Moult and age determination of Eurasian sparrowhawks Accipiter nisus in Spain

Authors: Iñigo ZUBEROGOITIA, Raúl ALONSO, Javier ELORRIAGA, Luis E. PALOMARES and José Antonio MARTÍNEZ

E-mail: zuberogoitia@icarus.es

Published: Volume 56(2), December 2009. Pages 241-251.

Language: English

Keywords: age, Eurasian sparrowhawk, incomplete moult, moult and sequence

Summary:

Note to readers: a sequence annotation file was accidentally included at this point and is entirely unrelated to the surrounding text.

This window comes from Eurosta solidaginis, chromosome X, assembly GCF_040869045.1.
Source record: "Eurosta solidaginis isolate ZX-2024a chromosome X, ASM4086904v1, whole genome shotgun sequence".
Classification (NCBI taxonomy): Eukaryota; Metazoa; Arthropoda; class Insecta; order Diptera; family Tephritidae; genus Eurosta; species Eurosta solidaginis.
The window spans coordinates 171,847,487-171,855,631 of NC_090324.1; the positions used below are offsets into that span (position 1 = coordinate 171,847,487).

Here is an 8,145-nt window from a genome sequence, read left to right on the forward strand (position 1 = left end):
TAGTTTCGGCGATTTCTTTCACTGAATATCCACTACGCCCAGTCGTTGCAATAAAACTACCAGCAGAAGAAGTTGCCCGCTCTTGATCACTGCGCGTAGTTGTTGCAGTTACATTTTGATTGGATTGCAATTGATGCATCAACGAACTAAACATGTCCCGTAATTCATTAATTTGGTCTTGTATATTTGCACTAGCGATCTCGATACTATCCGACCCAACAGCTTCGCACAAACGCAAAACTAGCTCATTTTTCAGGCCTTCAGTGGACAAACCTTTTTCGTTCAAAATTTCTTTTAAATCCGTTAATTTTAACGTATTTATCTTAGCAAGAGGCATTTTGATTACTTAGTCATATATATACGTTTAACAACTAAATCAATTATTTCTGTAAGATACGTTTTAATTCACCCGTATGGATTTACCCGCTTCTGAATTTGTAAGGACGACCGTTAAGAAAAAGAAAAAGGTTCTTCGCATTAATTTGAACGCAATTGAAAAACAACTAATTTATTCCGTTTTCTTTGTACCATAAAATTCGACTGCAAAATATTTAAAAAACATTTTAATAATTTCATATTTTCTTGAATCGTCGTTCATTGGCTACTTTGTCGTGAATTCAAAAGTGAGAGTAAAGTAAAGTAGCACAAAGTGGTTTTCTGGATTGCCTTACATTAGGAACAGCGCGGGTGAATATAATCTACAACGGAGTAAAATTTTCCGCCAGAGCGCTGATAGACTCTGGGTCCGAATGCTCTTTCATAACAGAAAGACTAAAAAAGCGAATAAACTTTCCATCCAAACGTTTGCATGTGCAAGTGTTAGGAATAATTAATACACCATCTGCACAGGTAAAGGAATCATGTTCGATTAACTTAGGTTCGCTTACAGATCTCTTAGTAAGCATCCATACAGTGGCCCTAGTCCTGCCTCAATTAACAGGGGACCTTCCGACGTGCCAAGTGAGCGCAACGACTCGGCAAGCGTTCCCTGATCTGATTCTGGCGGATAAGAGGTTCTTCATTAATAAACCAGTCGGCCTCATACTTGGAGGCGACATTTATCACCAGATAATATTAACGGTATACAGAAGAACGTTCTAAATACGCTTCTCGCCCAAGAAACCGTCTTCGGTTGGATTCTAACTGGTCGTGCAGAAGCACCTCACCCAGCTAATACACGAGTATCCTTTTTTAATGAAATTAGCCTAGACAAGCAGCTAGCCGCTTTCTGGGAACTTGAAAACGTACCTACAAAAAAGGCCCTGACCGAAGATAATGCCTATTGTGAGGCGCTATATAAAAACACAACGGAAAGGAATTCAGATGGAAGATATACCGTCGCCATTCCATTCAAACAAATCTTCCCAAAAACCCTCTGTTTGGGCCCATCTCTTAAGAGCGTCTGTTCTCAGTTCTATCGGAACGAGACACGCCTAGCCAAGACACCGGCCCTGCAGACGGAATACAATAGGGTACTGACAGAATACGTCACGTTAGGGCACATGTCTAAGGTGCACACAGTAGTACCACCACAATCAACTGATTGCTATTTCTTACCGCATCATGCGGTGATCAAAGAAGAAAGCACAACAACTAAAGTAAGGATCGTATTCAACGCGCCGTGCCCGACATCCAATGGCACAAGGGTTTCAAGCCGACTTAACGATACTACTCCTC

The moult sequence of sparrowhawks in Spain and its variations regarding the previously described pattern, and how to use it for on-hand age determination of individuals is described. Eighteen adult sparrowhawks were trapped during the breeding seasons between 2001 and 2007 in Vizcaya and 129 sparrowhawks were examined in Wildlife Rehabilitation Centres between 1999 and 2007, including individuals from Vizcaya and Alava (Northern Spain), Madrid, Guadalajara, Salamanca and Toledo (Central Spain), and Granada and Jaén (Southern Spain). A total of 147 full-grown sparrowhawks were analysed in order to determine the moult sequence. The moult in primaries and their respective primary coverts went in order from the innermost (P1) to the outermost (P10). The moult of secondaries started in four separate moult foci, S5 being normally the first to be shed; afterwards the second focus was located in S11, the third was located in S1 and the fourth in S13. The moult of rectrices usually started in the central pair followed by R4 and R6, while R5 and specially R2 were the last tail feathers moulted. The moult started in June and finished in November. 18.75 % of breeding females and 55.5 % of breeding males had arrested the moult. None of the breeding birds retained flight feathers from the previous season, whilst 32 % of the wintering females and 30 % of wintering males presented retained feathers. Sparrowhawks in Spain follow closely the pattern described by Newton and Marquiss (1982) for Scottish sparrowhawks. However, the effect of wintering birds on the sedentary population and other variables provoke some differences with regard to the Scottish model. These data can be used as a tool to determine the age of Spanish sparrowhawks and could be hypothetically used to distinguish wintering birds from local populations.

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